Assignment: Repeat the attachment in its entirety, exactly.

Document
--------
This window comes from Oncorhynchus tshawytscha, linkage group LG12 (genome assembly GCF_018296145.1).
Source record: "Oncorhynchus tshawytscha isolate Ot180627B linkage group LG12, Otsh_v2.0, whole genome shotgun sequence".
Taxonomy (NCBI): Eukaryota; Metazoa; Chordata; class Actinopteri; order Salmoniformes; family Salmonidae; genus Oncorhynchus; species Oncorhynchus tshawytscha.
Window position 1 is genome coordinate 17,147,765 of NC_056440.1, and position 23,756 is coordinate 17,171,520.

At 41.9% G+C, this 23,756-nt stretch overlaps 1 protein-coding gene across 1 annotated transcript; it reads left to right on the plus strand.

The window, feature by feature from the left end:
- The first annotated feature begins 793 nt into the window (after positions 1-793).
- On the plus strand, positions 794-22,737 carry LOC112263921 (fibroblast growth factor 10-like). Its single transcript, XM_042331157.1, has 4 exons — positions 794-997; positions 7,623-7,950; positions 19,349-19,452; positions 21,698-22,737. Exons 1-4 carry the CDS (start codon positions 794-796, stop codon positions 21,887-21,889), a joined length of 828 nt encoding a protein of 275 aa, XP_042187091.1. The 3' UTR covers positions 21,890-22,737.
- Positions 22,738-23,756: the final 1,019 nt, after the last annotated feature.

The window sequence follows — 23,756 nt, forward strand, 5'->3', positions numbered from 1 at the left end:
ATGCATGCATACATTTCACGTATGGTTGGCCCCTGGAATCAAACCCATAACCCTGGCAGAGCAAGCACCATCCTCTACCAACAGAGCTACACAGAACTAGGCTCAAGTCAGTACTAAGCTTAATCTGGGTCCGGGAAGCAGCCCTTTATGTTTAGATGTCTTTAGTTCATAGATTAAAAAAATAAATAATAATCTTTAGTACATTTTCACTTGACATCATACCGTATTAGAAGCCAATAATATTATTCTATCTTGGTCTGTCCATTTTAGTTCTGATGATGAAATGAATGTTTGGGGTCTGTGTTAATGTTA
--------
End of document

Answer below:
This window comes from Oncorhynchus tshawytscha, linkage group LG12 (genome assembly GCF_018296145.1).
Source record: "Oncorhynchus tshawytscha isolate Ot180627B linkage group LG12, Otsh_v2.0, whole genome shotgun sequence".
Taxonomy (NCBI): Eukaryota; Metazoa; Chordata; class Actinopteri; order Salmoniformes; family Salmonidae; genus Oncorhynchus; species Oncorhynchus tshawytscha.
Window position 1 is genome coordinate 17,147,765 of NC_056440.1, and position 23,756 is coordinate 17,171,520.

At 41.9% G+C, this 23,756-nt stretch overlaps 1 protein-coding gene across 1 annotated transcript; it reads left to right on the plus strand.

The window, feature by feature from the left end:
- The first annotated feature begins 793 nt into the window (after positions 1-793).
- On the plus strand, positions 794-22,737 carry LOC112263921 (fibroblast growth factor 10-like). Its single transcript, XM_042331157.1, has 4 exons — positions 794-997; positions 7,623-7,950; positions 19,349-19,452; positions 21,698-22,737. Exons 1-4 carry the CDS (start codon positions 794-796, stop codon positions 21,887-21,889), a joined length of 828 nt encoding a protein of 275 aa, XP_042187091.1. The 3' UTR covers positions 21,890-22,737.
- Positions 22,738-23,756: the final 1,019 nt, after the last annotated feature.

The window sequence follows — 23,756 nt, forward strand, 5'->3', positions numbered from 1 at the left end:
ATGCATGCATACATTTCACGTATGGTTGGCCCCTGGAATCAAACCCATAACCCTGGCAGAGCAAGCACCATCCTCTACCAACAGAGCTACACAGAACTAGGCTCAAGTCAGTACTAAGCTTAATCTGGGTCCGGGAAGCAGCCCTTTATGTTTAGATGTCTTTAGTTCATAGATTAAAAAAATAAATAATAATCTTTAGTACATTTTCACTTGACATCATACCGTATTAGAAGCCAATAATATTATTCTATCTTGGTCTGTCCATTTTAGTTCTGATGATGAAATGAATGTTTGGGGTCTGTGTTAATGTTA